DMIST Study: Digital Mammograms Better for Younger Women

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The much-anticipated results of the Digital Mammography Imaging Screening Trial (DMIST) are out - revealing that digital mammograms are better than analog x-rays in detecting breast cancer in younger women and those with dense breasts. But for the majority of the population, there is no difference in detection using analog or digital  mammography, the landmark study concluded.

The largest study of its kind ever conducted involved 42,760 asymptomatic women who were imaged at 33 sites across the U.S. and Canada since October 2001. Women in the trial were given both digital and film exams, which were interpreted by two different radiologists. Breast cancer status was determined through available breast biopsy information within 15 months of study entry or through follow-up mammography 10 months or later after study entry.

The study, sponsored by the National Cancer Institute (NCI), was published online Thursday by the New England Journal of Medicine, which will publish it in the Oct. 27 edition. The results also were announced Thursday at a meeting of the American College of Radiology Imaging Network in Pentagon City, Va.

"These results will give clinicians better guidance and greater choice in deciding which women would benefit most from various forms of mammography," said senior author, Etta Pisano, MD, of the University of North Carolina at Chapel Hill.

"There is now general agreement that screening mammography reduces the rate of breast cancer among women who are 40 years of age or older," the report in the NEJM begins. "Meta-analyses of eight large, randomized trials found a reduction in the mortality rate of 16 to 35 percent among women 50 to 69 years of age who were assigned the screening mammography, whereas women who were 40 to 49 years of age at entry had a smaller but significant reduction of 15 to 20 percent."

The study showed that digital mammography detected up to 28 percent more cancers than standard mammograms in younger women and those with dense breasts. A total of 335 breast cancers were found. Both types of mammograms missed about 30 percent of them.

Digital mammograms proved 15 percent more accurate than standard film X-rays among women under 50, in whom breast cancer is relatively uncommon. Among women with dense breasts and those not yet in menopause, digital mammograms were 11 percent and 15 percent better, respectively.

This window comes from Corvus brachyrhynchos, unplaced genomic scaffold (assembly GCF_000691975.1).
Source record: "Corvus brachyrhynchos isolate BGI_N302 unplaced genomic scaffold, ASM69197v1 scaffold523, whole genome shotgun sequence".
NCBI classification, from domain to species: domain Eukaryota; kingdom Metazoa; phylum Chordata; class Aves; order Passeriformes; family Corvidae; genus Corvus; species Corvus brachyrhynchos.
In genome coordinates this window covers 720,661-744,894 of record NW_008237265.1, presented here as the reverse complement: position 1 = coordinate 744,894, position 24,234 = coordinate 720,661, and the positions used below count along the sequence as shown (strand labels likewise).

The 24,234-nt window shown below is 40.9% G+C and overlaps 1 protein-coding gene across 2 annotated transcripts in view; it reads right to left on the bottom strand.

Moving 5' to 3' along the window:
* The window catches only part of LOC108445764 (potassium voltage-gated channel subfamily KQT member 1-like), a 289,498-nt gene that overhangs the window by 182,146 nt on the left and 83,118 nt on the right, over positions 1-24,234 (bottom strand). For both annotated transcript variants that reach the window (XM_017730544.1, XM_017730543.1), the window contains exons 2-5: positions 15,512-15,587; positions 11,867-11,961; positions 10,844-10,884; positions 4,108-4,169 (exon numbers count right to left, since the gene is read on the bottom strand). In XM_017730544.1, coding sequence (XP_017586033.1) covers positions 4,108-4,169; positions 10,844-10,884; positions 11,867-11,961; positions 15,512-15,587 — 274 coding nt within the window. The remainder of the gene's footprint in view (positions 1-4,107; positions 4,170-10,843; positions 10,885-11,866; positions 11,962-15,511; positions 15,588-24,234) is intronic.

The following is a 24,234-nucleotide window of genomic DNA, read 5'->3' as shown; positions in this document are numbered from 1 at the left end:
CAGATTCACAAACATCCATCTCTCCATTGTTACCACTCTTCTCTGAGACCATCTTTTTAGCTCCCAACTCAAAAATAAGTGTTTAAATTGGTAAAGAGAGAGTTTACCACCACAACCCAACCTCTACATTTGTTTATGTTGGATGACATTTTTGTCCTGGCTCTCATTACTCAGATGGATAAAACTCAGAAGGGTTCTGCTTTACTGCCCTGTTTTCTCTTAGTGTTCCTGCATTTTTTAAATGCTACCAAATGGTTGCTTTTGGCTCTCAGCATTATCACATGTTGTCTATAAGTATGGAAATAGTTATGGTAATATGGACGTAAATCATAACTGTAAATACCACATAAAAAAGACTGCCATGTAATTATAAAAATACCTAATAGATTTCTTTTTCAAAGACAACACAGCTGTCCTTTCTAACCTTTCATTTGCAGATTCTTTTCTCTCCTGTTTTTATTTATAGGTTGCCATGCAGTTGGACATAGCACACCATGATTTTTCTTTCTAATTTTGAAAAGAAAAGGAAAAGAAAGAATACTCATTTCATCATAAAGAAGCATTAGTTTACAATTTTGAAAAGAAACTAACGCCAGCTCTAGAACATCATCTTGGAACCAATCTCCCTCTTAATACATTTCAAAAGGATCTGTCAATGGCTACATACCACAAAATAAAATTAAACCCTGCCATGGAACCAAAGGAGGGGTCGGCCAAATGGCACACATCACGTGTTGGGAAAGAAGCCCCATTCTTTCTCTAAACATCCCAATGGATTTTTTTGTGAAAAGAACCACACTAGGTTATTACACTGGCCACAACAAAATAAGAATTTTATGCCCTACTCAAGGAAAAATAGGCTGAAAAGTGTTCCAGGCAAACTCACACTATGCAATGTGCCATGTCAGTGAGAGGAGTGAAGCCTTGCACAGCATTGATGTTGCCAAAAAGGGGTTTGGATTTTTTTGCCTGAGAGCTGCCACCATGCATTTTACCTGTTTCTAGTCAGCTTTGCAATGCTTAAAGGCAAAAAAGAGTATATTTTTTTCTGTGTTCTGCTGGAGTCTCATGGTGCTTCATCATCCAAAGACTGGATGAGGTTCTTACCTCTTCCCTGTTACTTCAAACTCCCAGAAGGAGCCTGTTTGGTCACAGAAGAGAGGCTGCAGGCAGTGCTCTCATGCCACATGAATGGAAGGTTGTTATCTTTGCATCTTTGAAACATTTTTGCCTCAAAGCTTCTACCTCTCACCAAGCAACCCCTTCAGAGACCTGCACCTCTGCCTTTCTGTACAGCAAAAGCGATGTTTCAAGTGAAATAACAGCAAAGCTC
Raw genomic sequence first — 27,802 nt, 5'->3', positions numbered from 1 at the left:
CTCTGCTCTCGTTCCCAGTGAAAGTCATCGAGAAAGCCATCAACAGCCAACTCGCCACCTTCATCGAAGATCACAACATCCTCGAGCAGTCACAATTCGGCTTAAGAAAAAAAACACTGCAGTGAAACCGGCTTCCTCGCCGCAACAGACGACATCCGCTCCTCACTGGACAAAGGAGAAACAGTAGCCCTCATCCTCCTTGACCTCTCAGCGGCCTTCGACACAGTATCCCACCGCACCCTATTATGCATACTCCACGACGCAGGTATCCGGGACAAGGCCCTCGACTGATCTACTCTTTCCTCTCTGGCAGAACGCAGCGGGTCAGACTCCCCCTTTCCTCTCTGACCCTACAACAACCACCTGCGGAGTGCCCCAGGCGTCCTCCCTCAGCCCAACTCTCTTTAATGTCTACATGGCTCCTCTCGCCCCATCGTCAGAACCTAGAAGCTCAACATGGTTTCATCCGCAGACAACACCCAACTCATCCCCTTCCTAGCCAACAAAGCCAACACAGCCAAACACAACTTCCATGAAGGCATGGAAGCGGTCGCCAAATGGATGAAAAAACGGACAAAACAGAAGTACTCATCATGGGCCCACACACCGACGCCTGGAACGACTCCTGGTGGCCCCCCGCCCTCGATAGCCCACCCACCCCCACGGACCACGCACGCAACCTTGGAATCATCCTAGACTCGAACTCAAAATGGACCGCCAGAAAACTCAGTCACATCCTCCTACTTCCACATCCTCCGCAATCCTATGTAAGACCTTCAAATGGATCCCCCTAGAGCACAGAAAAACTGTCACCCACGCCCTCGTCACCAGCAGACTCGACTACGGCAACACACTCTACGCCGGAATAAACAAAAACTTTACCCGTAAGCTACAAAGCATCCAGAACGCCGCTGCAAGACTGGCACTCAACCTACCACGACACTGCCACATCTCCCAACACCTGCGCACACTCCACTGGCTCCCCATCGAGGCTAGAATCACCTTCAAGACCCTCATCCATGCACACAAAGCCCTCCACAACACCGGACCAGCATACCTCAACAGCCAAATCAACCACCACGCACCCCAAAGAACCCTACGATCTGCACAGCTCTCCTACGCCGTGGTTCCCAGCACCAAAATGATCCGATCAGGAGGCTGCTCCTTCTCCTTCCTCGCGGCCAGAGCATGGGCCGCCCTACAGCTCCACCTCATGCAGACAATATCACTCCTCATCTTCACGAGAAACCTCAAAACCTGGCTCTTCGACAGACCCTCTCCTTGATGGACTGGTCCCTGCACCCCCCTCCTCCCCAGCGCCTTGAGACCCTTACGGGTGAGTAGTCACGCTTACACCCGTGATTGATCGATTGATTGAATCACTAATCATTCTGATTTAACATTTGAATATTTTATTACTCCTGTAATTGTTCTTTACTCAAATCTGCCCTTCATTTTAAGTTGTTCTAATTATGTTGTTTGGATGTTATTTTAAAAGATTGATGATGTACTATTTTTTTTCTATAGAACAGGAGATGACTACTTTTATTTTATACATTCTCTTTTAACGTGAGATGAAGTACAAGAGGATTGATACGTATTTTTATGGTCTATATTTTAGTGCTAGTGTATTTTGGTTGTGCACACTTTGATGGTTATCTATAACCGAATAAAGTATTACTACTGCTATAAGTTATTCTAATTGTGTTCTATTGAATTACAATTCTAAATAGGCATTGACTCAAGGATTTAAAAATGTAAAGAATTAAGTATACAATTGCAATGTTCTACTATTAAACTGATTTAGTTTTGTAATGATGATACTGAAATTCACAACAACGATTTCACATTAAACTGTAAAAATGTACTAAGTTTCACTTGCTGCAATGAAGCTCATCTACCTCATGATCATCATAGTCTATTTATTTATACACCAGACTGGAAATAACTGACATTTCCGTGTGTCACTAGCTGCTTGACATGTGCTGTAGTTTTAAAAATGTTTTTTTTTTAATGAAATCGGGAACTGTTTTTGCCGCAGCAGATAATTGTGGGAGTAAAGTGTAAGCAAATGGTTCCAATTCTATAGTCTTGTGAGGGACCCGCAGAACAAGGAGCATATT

The study also points out that digital mammograms offer other advantages over film, including "improved ease of image access, transmission, retrieval and storage, and lower average radiation dose without a compromise in diagnostic accuracy. In addition, digital mammograms are less likely than film mammograms to be lost," NCI said. Also, NCI pointed out that the digital mammograms required approximately three quarters the radiation dose of film mammography. However, they continued, "the dose in film mammography is quite low and poses no significant danger to patients."

In addition, there was no statistically significant difference in the accuracy of digital mammography compared to film according to digital mammography machine type, race, or breast cancer risk.

Some earlier studies had suggested that digital mammography would result in fewer false positives than film mammography, but the rates of false positives for digital mammography and traditional mammography were the same in DMIST.

The FDA reports that there are about 33.5 million mammography procedures performed per year in the United States. Data from 2000-2002 show that about 70 percent of all mammograms that are performed annually are for screening purposes. This translates to about 23.5 million screening procedures every year.

NCI estimates that only 8 percent of mammography equipment today is digital, largely attributed to cost - with a digital mammography system selling 1.5 to 4 times more, with price tags for digital mammography units ranging from $400,000 to $500,000 vs. $75,000 to $125,000 for an analog unit. There also is the consideration for viewing and archiving digital mammograms. Medicare pays an average of $85.65 for a standard film mammogram and $135.29 for a digital one.

The vendors whose digital mammography systems were used in the trial include: GE Healthcare, Fuji Medical Systems, Fischer Imaging and Hologic. The Fuji system is not yet approved for use in the U.S.

Results that measure the cost-effectiveness of digital and film technologies and the effect on participant quality